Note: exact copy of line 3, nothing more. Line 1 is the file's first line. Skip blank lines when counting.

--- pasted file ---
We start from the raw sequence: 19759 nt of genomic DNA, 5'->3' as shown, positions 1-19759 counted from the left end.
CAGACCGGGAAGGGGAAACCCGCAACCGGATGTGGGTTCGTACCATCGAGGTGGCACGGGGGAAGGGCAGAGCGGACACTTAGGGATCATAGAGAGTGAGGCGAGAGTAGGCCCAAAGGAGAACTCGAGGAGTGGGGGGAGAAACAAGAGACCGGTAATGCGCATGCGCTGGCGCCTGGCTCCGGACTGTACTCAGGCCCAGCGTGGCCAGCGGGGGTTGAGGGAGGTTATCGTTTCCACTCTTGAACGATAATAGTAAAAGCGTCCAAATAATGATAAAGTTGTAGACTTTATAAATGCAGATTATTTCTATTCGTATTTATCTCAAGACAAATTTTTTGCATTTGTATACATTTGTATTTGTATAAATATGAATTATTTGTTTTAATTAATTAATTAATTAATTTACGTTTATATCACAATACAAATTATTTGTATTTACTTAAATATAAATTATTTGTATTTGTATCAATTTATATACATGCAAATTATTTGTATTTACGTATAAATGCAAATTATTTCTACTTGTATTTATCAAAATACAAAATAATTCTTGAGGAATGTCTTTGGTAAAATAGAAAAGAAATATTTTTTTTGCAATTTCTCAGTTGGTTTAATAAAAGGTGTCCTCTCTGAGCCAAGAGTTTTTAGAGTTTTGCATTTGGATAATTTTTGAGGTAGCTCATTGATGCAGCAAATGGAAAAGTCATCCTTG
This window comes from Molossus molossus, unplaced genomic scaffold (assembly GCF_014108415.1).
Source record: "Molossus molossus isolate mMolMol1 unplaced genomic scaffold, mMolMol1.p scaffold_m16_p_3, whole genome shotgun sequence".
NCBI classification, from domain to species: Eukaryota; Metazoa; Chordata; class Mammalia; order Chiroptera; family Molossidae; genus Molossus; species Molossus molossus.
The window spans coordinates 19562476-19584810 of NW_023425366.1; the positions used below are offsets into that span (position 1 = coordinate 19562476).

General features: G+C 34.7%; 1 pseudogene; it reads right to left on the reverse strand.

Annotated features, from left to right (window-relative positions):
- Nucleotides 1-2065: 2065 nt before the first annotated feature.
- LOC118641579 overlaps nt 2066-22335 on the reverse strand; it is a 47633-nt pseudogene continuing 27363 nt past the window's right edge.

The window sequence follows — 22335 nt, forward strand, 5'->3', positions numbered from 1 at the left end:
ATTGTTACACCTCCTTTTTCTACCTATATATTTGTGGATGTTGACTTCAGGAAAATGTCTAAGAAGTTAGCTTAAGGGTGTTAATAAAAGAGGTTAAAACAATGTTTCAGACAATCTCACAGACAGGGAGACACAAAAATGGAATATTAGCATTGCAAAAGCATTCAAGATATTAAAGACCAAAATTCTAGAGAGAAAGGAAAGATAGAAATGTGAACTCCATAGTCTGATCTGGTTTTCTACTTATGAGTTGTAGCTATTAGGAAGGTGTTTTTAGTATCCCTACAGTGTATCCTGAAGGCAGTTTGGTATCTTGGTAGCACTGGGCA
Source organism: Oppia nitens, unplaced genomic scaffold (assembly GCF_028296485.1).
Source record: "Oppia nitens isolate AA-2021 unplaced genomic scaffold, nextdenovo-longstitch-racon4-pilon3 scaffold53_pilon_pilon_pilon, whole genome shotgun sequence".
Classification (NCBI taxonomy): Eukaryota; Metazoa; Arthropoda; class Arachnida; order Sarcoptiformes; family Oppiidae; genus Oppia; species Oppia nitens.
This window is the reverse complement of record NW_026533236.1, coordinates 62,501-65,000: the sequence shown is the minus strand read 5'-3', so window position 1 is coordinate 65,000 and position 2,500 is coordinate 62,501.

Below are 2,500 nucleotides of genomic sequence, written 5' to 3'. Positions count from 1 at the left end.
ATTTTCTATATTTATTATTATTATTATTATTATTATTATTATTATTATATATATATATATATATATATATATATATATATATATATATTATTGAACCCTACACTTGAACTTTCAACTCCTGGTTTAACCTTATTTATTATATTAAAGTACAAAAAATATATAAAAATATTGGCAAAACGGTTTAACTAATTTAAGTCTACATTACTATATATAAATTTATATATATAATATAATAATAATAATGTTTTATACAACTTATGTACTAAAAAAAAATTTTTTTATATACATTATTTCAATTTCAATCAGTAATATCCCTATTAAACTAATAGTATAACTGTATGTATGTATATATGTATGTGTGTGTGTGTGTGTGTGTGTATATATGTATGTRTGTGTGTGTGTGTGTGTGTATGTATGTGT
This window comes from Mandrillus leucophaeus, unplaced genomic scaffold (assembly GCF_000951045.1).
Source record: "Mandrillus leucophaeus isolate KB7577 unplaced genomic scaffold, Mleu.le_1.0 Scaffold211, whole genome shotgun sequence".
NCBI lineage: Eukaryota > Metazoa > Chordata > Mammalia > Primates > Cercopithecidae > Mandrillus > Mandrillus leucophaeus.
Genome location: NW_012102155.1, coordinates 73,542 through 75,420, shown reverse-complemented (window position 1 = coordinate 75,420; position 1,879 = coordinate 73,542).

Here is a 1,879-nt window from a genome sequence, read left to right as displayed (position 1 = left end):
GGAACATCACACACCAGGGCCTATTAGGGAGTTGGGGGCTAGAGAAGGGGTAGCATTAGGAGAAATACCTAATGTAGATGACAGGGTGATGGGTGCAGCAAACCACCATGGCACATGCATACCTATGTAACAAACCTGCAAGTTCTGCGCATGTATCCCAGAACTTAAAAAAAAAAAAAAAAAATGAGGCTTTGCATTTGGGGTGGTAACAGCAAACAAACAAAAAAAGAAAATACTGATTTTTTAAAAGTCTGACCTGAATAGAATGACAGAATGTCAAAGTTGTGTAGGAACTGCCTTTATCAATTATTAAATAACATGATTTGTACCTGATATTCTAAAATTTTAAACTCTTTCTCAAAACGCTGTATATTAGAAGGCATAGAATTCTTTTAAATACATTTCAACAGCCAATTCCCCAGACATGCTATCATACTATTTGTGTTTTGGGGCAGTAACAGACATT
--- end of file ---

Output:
This window comes from Molossus molossus, unplaced genomic scaffold (assembly GCF_014108415.1).